Tues., Dec 1, 2009
John L. Weinberg Distinguished Speaker Series: Giovanni Prezioso
On December 1, 2009, the Weinberg Center for Corporate Governance hosted Giovanni Prezioso in it’s John L. Weinberg Distinguished Speakers Series. Giovanni Prezioso served as General Counsel of the Securities and Exchange Commission from 2002 to 2006. Mr. Prezioso, a partner based in Cleary Gottlieb’s Washington, D.C. office, is a leading voice on securities law and corporate governance.
Mr. Prezioso’s speech focused on the SEC’s role in a developing regulatory environment. The prominent issues were executive compensation, proxy access, and securities fraud. With respect to compensation, Mr. Prezioso discussed SEC enforcement of Sarbanes-Oxley’s “clawback” provision (Section 304). He also addressed recent SEC developments on proxy access. Federal reforms are likely, despite recent Delaware action on proxy access and new proxy reimbursement bylaw amendments at Health South. Lastly, Mr. Prezioso commented on securities fraud and the Madoff Scandal. He stated that inherent managerial structures in the SEC may impose limitations on the Commission’s efficacy.
Thurs., Nov 19, 2009
“Federal and State Corporate governance Standards”
On November 19th, 2009, the University of Delaware’s Weinberg Center for Corporate Governance hosted a seminar entitled “Federal and State Corporate Governance Standards.” The program was designed to address the proposed legislative changes on governance and to further the dialogue surrounding the various governance models being considered.
The panel addressed which of the two provided the most appropriate arena for responding to the evolving needs of corporations and their shareholders. Specifically, the panelists examined the long-term implications of recent reform legislation which will federalize many elements of both corporate governance and executive compensation, which had typically fallen under state law regimes.
The panel was moderated by Weinberg Center Director and Professor Charles Elson. Present were:
• The Honorable J. Travis Laster, Vice Chancellor, Delaware Court of Chancery
• John Castellani, President, Business Roundtable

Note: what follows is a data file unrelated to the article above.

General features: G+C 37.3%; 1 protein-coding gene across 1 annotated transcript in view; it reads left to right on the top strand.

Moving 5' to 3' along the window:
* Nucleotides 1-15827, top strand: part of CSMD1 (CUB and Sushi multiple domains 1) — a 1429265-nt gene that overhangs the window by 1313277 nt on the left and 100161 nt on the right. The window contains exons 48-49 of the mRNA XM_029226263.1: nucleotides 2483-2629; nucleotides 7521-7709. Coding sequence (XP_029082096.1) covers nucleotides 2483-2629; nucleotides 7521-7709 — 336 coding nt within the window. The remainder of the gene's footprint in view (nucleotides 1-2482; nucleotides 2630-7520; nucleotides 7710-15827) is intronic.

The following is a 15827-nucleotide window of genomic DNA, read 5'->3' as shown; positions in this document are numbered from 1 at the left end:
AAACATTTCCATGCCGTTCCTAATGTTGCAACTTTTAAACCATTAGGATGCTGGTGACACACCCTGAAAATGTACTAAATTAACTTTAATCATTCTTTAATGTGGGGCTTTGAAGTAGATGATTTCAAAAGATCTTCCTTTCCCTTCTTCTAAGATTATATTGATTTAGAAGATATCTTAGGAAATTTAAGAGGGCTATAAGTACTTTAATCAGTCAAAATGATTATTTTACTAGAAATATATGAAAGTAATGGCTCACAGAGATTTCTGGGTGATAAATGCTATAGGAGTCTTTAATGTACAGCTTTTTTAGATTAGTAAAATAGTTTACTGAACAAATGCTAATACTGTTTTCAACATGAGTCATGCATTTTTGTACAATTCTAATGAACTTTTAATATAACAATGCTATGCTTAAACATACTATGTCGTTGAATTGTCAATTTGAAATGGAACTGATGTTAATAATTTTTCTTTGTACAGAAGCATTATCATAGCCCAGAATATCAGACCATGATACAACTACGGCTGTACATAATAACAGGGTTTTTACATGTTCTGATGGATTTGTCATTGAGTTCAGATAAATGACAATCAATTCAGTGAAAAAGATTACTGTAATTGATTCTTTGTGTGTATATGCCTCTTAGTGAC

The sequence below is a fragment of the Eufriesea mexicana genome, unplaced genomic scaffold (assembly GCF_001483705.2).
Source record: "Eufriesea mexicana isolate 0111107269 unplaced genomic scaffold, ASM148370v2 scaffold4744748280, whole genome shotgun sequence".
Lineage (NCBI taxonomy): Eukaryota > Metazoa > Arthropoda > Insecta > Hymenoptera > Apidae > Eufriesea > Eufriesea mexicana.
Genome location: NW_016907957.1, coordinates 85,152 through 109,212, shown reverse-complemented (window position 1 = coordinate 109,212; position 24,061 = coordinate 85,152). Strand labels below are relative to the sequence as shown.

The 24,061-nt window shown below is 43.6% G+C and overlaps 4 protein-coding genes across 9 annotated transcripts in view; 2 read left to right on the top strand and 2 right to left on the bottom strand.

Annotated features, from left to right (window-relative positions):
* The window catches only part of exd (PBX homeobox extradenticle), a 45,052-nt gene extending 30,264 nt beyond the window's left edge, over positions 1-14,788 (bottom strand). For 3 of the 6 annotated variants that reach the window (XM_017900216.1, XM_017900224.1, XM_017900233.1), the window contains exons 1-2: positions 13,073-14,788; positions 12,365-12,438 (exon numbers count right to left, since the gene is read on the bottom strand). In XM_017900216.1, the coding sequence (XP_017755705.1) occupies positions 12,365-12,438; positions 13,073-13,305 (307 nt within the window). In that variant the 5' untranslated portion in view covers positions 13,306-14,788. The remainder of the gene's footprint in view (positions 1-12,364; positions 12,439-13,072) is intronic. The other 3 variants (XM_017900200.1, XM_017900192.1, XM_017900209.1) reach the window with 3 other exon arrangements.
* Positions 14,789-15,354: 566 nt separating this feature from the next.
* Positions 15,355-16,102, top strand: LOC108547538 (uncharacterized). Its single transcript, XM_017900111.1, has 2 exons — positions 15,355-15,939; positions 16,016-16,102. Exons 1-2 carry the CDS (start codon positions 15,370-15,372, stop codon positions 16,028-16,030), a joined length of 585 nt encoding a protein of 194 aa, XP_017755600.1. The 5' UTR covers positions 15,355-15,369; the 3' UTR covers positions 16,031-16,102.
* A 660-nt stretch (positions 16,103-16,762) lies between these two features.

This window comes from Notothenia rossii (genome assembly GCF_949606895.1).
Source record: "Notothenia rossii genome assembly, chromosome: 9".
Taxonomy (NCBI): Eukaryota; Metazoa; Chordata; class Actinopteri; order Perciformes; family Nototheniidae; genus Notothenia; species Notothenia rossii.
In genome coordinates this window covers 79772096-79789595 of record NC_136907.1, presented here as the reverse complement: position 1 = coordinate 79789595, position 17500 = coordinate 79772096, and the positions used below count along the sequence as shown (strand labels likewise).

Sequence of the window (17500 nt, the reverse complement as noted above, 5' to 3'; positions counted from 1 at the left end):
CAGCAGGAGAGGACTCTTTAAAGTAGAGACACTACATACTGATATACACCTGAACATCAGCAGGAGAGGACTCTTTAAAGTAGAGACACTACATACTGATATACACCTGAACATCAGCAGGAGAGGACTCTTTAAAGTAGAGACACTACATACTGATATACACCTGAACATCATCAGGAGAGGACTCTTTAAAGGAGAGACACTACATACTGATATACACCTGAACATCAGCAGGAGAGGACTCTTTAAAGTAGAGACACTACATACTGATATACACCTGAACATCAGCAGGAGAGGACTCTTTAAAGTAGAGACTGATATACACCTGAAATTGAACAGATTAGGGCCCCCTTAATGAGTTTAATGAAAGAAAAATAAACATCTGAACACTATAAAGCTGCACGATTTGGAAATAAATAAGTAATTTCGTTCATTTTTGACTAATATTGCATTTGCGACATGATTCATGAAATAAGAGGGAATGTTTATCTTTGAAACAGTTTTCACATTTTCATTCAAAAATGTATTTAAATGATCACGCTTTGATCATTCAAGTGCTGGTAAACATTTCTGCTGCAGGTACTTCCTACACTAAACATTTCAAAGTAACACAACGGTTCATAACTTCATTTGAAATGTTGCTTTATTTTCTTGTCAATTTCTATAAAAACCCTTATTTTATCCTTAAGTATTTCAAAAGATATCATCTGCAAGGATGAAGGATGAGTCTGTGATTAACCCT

• David Becker, General Counsel, Securities and Exchange Commission
• A. Gilchrist Sparks, Partner, Morris, Nichols, Arsht & Tunnell LLP
• William Clark, Senior Partner, Drinker Biddle & Reath LLP
• Harvey Goldschmidt, Dwight Professor of Law, Columbia Law School
• Ann Yerger, Executive Director, Council of Institutional Investors
• Norman Monhait, Member, Rosenthal, Monhait & Goddess, P.A.
• John Keenan, AFSCME
Interestingly, much of the debate centered on why the proposals changes were initiated, not what changes were included. Senator Schumer’s “Shareholder Bill of Rights”, Congressman Peters’ “Shareholder Empowerment Act”, and Senator Dodd’s “Restoring American Financial Stability Act of 2009” include the following; (1) majority voting, (2) independent compensation committees and consultants, (3) annual advisory vote on executive compensation, clawback provisions, elimination of golden parachutes, enhanced compensation disclosure requirements (4) split chairperson and CEO, and (5) elimination of staggered boards through annual elections.
Whether there remains a role for private ordering under state law under a federalized/SEC approach remains to be seen. What may be most evident, however, is that if the provisions on governance in the Dodd Bill become law, an already strapped for resources SEC will have a lot more on its plate. Given its current resourcing, and track record in the financial crisis, it is no surprise that critics challenge whether the agency will be up to the new tasks of governance cop for the nation’s public corporations.
Tues., Nov 3, 2009